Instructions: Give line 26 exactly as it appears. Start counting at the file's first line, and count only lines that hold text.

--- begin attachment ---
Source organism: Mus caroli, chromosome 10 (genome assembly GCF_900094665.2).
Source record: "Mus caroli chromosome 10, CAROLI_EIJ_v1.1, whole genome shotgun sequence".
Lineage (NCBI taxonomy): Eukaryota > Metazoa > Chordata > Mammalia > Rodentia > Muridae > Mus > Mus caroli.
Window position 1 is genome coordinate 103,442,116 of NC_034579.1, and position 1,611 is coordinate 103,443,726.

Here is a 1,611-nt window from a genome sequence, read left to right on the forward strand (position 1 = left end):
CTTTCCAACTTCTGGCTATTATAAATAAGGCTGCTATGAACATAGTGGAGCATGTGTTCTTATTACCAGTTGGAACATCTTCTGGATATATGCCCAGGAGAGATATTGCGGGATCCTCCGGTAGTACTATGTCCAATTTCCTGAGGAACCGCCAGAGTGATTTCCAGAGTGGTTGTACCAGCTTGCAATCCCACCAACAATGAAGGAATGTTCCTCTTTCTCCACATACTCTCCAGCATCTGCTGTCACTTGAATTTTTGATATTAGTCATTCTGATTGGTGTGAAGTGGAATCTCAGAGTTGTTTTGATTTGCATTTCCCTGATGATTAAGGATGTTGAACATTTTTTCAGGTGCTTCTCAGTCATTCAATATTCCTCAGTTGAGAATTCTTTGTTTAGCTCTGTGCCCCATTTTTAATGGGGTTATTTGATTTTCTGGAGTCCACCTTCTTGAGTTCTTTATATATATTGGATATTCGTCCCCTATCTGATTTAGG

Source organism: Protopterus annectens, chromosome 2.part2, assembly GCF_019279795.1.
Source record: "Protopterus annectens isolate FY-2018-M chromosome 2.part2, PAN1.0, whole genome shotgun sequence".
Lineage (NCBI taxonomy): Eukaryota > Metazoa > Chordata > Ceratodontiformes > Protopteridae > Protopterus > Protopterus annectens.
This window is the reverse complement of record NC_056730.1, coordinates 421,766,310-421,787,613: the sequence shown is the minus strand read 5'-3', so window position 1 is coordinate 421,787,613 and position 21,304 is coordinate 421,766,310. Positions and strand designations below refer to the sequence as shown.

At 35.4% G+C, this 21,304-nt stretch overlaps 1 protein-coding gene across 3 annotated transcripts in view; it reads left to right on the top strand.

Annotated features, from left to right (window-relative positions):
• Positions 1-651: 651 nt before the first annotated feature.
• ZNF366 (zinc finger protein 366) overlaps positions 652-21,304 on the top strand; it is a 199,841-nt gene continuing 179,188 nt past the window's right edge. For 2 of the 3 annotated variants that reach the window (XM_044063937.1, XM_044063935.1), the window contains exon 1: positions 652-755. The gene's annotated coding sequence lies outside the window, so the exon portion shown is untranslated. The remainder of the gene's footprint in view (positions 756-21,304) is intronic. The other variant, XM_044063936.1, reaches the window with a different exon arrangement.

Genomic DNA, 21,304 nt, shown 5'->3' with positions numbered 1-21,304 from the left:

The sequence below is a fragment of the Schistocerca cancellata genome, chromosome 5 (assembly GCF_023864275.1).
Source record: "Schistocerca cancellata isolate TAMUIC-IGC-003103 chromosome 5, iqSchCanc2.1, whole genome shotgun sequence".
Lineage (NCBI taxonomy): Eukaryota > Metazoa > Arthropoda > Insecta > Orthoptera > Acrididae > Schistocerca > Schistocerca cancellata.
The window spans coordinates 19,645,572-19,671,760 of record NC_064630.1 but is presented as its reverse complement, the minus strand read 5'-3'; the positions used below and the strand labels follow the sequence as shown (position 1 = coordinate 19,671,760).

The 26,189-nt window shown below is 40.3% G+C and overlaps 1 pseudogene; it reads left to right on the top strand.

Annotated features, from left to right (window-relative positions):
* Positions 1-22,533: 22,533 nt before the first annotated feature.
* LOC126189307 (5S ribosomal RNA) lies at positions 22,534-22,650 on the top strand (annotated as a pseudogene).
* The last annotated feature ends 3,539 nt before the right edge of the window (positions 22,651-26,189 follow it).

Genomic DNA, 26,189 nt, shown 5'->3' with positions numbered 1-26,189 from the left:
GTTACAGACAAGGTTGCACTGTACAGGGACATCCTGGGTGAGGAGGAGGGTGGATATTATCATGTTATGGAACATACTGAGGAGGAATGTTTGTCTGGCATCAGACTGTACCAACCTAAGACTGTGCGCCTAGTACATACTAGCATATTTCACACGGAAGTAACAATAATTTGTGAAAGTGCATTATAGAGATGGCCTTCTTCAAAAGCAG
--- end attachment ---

GTTACAGACAAGGTTGCACTGTACAGGGACATCCTGGGTGAGGAGGAGGGTGGATATTATCATGTTATGGAACATACTGAGGAGGAATGTTTGTCTGGCATCAGACTGTACCAACCTAAGACTGTGCGCCTAGTACATACTAGCATATTTCACACGGAAGTAACAATAATTTGTGAAAGTGCATTATAGAGATGGCCTTCTTCAAAAGCAG